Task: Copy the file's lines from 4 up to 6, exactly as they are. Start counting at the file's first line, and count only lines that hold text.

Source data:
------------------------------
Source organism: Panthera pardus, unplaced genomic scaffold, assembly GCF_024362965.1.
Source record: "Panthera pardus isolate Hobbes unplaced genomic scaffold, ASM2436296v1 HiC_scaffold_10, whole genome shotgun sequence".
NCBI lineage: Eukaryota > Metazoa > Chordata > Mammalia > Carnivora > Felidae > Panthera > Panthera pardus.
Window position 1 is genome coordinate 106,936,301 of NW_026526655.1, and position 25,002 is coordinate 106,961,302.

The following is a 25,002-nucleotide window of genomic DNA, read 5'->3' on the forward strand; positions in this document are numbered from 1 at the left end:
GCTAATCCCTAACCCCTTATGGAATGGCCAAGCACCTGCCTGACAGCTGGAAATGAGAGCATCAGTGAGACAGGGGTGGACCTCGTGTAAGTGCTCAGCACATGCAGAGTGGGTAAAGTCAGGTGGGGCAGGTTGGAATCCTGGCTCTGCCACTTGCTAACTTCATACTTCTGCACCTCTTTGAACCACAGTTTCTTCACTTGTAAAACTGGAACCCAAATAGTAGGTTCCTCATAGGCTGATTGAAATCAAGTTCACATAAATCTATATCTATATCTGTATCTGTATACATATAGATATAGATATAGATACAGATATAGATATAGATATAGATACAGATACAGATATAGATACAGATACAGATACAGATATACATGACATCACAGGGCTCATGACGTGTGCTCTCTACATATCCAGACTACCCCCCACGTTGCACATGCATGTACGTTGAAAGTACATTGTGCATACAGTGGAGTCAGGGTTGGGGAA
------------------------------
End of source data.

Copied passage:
Window position 1 is genome coordinate 106,936,301 of NW_026526655.1, and position 25,002 is coordinate 106,961,302.

The following is a 25,002-nucleotide window of genomic DNA, read 5'->3' on the forward strand; positions in this document are numbered from 1 at the left end:
GCTAATCCCTAACCCCTTATGGAATGGCCAAGCACCTGCCTGACAGCTGGAAATGAGAGCATCAGTGAGACAGGGGTGGACCTCGTGTAAGTGCTCAGCACATGCAGAGTGGGTAAAGTCAGGTGGGGCAGGTTGGAATCCTGGCTCTGCCACTTGCTAACTTCATACTTCTGCACCTCTTTGAACCACAGTTTCTTCACTTGTAAAACTGGAACCCAAATAGTAGGTTCCTCATAGGCTGATTGAAATCAAGTTCACATAAATCTATATCTATATCTGTATCTGTATACATATAGATATAGATATAGATACAGATATAGATATAGATATAGATACAGATACAGATATAGATACAGATACAGATACAGATATACATGACATCACAGGGCTCATGACGTGTGCTCTCTACATATCCAGACTACCCCCCACGTTGCACATGCATGTACGTTGAAAGTACATTGTGCATACAGTGGAGTCAGGGTTGGGGAA